COLUMN: Privacy should be respected

Tuesday, June 22, 2010 | 12:01 a.m. CDT

Every day I find out more than I need to know about America and Americans. People around me call it a case of TMI (too much information).

Last week, I learned from some retailers that underslips are no longer popular garments in women's fashion. One retailer told me her company hadn't ordered any in a year. It would be almost impossible not to notice that many women are wearing less clothing. I figure in the next few years some people will stop wearing clothing altogether.

It seems to me that we have arrived at the place in history where individual rights have been interpreted by the courts to mean that anything anyone wants to do short of physically assaulting another person is their legal right. Actually, people have worn me out with this assertion to the point where I no longer care.

Apparently, there is an entire culture which has grown up in our midst, where people feel that the whole country needs to know every possible detail about their lives. Suddenly, information that I had always believed was personal is now public. Apparently, most local newspapers and encyclopedias are the only place left where you can find actual public information without having it slathered with gossip, innuendo, assertions and personal data.

Some of us have never in our lives desired to know everything about anyone with whom we have a relationship, and the less we know about total strangers, the better. These days, you don't have to waste your time getting to know some individuals. They will tell you all there is to know about them after the first hello. Those who relish this kind of open society seem to get testy when they don't know your grandmother's first name, your pet's favorite food and your blood type within the first few minutes of your acquaintance.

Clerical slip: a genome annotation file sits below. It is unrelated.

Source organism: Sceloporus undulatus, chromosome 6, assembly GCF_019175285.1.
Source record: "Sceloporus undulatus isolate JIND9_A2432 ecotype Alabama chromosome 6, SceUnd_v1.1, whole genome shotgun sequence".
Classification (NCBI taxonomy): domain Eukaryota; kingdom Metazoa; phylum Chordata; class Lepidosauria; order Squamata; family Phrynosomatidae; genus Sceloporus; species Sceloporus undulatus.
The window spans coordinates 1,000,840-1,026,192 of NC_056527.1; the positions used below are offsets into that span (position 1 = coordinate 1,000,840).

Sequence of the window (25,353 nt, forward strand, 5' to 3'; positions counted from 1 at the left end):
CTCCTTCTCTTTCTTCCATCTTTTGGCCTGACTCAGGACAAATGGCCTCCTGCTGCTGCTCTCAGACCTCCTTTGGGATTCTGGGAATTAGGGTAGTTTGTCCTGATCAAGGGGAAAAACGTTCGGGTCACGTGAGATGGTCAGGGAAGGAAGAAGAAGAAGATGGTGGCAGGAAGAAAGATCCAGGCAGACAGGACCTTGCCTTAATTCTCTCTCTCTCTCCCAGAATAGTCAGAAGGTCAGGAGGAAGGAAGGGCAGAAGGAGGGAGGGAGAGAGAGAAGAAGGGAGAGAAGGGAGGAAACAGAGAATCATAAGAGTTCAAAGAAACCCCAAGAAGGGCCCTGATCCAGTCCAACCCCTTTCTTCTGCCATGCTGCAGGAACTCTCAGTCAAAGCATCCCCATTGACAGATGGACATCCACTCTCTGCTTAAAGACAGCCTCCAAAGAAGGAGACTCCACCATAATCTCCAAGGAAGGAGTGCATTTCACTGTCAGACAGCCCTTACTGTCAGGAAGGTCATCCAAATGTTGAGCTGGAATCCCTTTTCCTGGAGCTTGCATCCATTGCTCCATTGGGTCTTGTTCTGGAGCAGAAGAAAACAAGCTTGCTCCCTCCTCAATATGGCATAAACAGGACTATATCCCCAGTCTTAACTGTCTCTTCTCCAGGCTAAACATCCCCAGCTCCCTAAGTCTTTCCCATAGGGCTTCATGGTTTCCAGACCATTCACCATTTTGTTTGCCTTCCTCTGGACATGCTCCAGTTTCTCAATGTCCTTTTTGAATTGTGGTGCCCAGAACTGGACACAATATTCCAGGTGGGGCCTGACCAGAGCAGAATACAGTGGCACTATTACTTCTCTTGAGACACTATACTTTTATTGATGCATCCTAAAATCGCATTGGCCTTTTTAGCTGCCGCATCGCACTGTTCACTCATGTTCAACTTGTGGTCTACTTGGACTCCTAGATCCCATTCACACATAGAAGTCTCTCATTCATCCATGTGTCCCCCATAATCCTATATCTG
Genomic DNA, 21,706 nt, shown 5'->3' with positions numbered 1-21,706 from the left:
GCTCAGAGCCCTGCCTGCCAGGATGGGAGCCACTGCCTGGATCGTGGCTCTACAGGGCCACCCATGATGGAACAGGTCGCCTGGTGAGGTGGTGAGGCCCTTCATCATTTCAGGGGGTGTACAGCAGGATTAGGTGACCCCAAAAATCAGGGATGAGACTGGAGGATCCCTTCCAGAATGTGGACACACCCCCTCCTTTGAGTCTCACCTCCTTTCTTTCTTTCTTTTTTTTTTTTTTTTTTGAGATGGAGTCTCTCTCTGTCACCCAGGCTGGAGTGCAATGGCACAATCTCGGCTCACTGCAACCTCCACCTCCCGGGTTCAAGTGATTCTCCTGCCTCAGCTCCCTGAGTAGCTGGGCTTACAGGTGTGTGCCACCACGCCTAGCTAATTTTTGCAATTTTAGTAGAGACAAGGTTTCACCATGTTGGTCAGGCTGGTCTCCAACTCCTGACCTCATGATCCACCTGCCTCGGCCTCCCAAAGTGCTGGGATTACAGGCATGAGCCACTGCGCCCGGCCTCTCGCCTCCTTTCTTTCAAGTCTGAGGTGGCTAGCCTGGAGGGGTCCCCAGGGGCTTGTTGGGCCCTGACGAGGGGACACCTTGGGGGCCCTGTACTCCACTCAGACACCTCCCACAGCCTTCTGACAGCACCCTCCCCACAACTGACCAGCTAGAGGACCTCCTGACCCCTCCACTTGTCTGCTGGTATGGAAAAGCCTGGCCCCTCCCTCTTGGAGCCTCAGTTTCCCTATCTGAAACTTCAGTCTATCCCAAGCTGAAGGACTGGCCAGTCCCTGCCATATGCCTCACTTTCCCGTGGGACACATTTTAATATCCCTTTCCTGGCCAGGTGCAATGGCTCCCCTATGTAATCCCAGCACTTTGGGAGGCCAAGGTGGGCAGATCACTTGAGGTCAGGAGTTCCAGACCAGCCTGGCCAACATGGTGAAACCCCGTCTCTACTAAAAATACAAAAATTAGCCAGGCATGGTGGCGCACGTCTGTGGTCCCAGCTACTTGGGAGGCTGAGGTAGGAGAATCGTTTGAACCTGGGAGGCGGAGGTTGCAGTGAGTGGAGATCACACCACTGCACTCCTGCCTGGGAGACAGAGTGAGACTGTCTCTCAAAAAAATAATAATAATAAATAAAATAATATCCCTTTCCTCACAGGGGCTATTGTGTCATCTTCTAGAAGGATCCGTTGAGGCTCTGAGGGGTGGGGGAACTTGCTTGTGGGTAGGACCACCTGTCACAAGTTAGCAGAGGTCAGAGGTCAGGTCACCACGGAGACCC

There are many people who take someone's wish for privacy as a personal offense. I'm grateful every day that the people in my life function under the old adage that familiarity breeds contempt. They respect and practice good manners.

A sane person asked me last week if this trend continues far enough, did I think that it would lead people back to observing personal restraints and common sense. I told her I thought not. I think it will allow certain types of individuals to go off the deep end trying to outdo their own inappropriate behavior. When they think they are on a roll and have everyone's attention, they will knock down the final barrier that protects them from self-destructive behavior and destroy themselves.

Wise people understand that most rules for human interaction are based on sound principles. You don't lie down to sleep beside an open fire because of the possibility that you will burn yourself. People wear clothing to protect their bodies from heat and cold. Simple logic works for most intelligent individuals. Those who find that they must defy the limits usually live to regret their impulsiveness.

Some people like to use their freedoms the same way they use their credit cards. They feel they have to max them out before they expire. They think the same way as others do who try to live their entire lives in one day. They have to try it all at one time: alcohol, drugs and sex, the whole nine yards.

It's such a pleasure to meet people who talk about ideas. That's especially true at the end of a day when you've heard everything you really never wanted to hear about people you never wanted to know in the first place. I suppose this is the end result of our declining educational system. We are learning nothing of significance, therefore we have nothing of merit to discuss. If that is the case, I wonder if it would be too much to ask for some people to maintain silence? After all, there are many who are educated and would enjoy revisiting the knowledge stored up in their brains rather than listening to the trivial ramblings of those culturally attuned to letting it all hang out.

When we have something of importance to say, could we talk?

You can join the conversation with Rose M. Nolen by calling her at 882-5734 or e-mailing her at

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